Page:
Over the holidays, I was given a book to read with the promise it would have a dragon in it....Technically it did. Here's my take on "K-pop - The International Rise of the Korean Music Industry".
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16 Jan 2015 - 2:45 PM  UPDATED 20 Jan 2015 - 6:06 PM

The last book I picked up that had this few pictures and such small print involved a large wall and an annoying brat with dragons ("Write, George, write like the wind!"). It's no "Song of Ice and Fire", but "K-pop - The International Rise of the Korean Music Industry" still contains interweaving themes, interesting characters and there is a picture of a dragon (G-Dragon is technically a dragon, right?).

"K-pop - The International Rise of the Korean Music Industry" edited by Jungbong Choi and Roald Maliangkay, looks at where K-pop finds its roots, where it branches out into realms outside of just being a musical genre, and how it flourishes in other nations. In essence, I think it's a 101 of what K-pop was, what it became and the different forms it's taken throughout the world. There's even a chapter about us in there: SBSPopAsia and YOU the PopAsians!

 

The book starts with a brief history of K-pop, which is where we meet some of the first K-pop 'girl groups' including The Kimchi Kats (how utterly ROCKING is that name by the way?)

 

The thing that made this part of "K-pop - The International Rise of the Korean Music Industry" interesting for me was the parallels you could make from K-Pop to other parts of the world. Their music was evolving, I think, in the same ways it might have been in England, America or Australia.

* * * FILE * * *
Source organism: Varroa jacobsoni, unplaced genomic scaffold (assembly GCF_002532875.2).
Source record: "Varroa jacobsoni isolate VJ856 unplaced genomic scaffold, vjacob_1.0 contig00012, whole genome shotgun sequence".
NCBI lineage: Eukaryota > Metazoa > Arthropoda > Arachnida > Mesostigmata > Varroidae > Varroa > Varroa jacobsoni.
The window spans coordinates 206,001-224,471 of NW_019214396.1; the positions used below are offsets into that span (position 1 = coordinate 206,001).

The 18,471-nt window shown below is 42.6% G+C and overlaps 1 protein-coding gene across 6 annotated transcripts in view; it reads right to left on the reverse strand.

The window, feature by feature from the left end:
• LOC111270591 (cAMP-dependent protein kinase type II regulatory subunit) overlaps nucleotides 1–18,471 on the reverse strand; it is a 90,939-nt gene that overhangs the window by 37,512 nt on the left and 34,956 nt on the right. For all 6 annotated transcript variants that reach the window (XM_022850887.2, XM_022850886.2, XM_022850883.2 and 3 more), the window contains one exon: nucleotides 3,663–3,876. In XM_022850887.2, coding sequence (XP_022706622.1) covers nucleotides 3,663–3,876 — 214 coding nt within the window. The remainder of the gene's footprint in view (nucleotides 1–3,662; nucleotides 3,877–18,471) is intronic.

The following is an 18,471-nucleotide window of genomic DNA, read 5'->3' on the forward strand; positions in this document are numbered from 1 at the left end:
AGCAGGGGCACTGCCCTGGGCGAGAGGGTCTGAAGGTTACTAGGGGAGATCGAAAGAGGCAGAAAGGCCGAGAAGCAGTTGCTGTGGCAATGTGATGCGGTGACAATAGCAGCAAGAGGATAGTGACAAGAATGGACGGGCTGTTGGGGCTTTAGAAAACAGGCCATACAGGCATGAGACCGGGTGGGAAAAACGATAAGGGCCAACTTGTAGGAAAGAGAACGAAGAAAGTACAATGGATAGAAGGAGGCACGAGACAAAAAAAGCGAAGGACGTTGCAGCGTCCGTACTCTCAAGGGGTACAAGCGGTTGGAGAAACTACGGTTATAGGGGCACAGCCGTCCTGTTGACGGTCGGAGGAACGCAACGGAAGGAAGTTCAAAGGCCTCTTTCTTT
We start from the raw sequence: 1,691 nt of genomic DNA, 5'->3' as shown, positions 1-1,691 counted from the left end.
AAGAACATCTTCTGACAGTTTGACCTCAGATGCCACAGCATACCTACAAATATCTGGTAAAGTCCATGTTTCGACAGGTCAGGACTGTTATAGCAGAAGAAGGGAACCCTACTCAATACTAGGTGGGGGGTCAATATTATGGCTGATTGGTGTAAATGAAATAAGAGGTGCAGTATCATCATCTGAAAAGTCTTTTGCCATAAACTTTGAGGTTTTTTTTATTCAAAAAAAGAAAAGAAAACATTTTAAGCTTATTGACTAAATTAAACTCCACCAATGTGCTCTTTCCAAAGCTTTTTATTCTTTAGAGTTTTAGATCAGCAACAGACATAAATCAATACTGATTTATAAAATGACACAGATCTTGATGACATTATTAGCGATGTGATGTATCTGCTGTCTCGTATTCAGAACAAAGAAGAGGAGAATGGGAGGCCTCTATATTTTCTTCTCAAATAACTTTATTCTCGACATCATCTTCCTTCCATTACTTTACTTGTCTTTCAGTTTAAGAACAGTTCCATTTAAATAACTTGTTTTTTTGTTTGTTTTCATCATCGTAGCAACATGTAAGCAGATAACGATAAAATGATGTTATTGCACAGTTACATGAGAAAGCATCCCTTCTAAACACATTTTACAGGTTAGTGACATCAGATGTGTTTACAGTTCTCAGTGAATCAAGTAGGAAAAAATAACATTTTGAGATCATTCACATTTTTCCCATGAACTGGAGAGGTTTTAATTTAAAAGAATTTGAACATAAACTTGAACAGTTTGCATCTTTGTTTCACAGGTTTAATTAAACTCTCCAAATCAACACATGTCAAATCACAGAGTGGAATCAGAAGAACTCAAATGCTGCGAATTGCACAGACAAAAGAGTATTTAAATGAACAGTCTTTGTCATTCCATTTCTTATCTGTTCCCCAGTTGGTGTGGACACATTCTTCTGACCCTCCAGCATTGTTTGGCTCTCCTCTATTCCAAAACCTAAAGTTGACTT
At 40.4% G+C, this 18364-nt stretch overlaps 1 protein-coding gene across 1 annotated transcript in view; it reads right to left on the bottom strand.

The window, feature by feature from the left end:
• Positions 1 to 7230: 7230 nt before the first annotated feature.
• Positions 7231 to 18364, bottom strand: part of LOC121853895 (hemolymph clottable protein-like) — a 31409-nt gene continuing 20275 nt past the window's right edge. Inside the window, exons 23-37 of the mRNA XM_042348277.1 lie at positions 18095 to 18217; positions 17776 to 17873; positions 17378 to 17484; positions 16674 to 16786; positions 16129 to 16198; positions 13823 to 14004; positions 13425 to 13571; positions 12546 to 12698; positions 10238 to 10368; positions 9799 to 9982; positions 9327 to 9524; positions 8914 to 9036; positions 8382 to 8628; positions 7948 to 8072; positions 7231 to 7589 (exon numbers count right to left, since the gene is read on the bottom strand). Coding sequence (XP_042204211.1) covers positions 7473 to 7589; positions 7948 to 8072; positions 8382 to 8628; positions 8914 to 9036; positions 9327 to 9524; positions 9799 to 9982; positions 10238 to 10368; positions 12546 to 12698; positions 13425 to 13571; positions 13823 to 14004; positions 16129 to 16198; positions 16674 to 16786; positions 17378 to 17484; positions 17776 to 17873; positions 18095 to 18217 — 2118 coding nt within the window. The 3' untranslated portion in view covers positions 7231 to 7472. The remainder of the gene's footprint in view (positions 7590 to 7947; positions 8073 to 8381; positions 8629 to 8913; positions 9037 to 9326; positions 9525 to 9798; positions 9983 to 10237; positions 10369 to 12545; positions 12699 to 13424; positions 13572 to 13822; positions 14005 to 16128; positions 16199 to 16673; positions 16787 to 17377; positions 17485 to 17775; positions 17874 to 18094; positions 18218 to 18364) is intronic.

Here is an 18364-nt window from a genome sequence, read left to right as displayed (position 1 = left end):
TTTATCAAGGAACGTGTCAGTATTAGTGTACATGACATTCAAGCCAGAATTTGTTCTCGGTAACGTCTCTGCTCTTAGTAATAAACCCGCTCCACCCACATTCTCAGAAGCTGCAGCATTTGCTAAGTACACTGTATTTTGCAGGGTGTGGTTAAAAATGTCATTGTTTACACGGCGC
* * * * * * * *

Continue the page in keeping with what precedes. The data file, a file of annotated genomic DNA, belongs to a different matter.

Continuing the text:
From there, the book explores the different ways people have been able to experience K-pop and how different fan bases around the world have gotten into it. From movies that were huge hits in Japan, to anime and manga leading fans on the other side of the globe to K-pop. It is also heart-warming to hear how fans celebrate their K-pop obsession in other parts of the world (plus, cover dancing sounds amazement!).

“K-pop - The International Rise of the Korean Music Industry” also looks at what could be termed the “darker” side of the K-pop industry. While not discussed at great length, it is a recurring theme as to the pressures and expectations placed on K-pop stars from the industry and fans. 

Special word nerd note: there is use of the word “Schadenfreude” which means to take pleasure in the misfortune of others. This is seriously one of my favourite words of all time. It's used in a chapter that also serves as a reminder that on the Internet, just like in real life, it's important to try not to be a jerk.

Overall, it's a fairly easy read, though it's not a bad idea to have a dictionary handy for some of the terms they use. (Don't use Google... You'll start by typing something simple into a search engine and suddenly it will be 5 hours later and you'll be reading about “the father of anthropology”, YOU JUST WILL).

I read this book knowing very little about K-pop (other than I really like Epik High because they're awesome), but came away with a lot more insight into the whole world that has been created around and by the K-pop industry. As a reference book for a project, or just general knowledge of K-pop, I think this one definitely belongs in your collection!